I think that Debs was on to something with his thoughts on many Christians being less than genuine, though I think that the scriptures, particularly the OT, give Christians plenty of cover to justify authoritarianism and fascistic ideologies and behaviors. It is just a question of what you cherry-pick, really.
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Old 12-10-2023, 06:57 PM
 
Location: Oklahoma
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It is pretty clear that Debs was a "social gospel" Christian and not a "washed in the blood" one.

It is interesting how Christians who emphasize the "blood sacrifice and forgiveness of sins" part of the Christian message down play or ignore the more radical elements of Jesus' message.

I think they are willing to "love their neighbors as themselves".... but that guy a couple of streets over? They aren't so sure about him.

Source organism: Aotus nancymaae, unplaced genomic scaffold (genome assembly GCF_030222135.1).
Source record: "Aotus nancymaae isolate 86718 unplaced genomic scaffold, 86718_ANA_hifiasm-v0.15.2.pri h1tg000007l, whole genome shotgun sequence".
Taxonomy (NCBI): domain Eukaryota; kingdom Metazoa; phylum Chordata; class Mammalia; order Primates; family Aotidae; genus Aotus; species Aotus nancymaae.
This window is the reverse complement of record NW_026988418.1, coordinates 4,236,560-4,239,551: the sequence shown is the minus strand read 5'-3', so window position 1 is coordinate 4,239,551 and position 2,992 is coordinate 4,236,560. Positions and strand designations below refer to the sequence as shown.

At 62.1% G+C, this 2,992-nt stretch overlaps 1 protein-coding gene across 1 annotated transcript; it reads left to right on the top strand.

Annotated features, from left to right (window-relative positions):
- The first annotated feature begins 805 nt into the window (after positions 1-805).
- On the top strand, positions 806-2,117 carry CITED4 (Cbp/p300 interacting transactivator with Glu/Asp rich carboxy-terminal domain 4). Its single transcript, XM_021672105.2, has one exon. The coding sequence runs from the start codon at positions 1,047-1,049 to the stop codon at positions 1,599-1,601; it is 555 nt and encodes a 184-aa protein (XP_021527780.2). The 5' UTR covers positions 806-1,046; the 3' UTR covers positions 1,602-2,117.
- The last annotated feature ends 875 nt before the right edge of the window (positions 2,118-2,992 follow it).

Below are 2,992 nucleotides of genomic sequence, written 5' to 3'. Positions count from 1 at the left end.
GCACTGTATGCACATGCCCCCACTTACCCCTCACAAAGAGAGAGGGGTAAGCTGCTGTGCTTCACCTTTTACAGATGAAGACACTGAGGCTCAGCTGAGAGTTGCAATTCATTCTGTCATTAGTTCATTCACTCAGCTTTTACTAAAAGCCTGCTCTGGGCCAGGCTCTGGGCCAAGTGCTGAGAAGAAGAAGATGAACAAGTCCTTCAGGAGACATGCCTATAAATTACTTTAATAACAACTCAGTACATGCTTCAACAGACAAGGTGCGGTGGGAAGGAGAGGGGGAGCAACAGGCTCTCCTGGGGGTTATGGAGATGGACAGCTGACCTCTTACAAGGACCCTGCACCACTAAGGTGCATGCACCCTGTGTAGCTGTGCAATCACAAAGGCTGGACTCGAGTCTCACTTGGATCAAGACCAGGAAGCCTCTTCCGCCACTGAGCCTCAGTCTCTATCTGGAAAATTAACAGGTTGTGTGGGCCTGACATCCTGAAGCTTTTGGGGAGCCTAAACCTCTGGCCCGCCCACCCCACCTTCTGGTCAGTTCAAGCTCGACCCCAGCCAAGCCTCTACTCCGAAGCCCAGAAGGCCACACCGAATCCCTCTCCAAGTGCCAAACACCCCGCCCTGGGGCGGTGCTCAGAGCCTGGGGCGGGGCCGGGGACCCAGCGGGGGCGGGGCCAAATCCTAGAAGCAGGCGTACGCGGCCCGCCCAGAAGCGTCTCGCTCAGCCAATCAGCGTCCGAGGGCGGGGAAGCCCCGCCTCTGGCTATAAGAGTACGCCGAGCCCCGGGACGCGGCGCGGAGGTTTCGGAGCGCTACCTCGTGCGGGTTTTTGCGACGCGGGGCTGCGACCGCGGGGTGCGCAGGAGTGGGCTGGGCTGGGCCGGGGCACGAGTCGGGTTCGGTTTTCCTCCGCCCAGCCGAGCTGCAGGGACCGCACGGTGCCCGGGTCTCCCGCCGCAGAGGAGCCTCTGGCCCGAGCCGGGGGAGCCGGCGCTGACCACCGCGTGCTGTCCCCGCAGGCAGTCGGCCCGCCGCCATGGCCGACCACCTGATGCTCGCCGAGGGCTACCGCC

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Old 12-10-2023, 07:46 PM
 
Location: Michigan, Maryland-born
1,730 posts, read 731,578 times
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Quote:
Originally Posted by eddie gein View Post
It is pretty clear that Debs was a "social gospel" Christian and not a "washed in the blood" one.
Washington Gladden was an APUS History figure who was in the "social gospel" movement of using Christianity to improve racial relations, work conditions, and everyday life.



Quote:
Originally Posted by eddie gein View Post
It is interesting how Christians who emphasize the "blood sacrifice and forgiveness of sins" part of the Christian message down play or ignore the more radical elements of Jesus' message.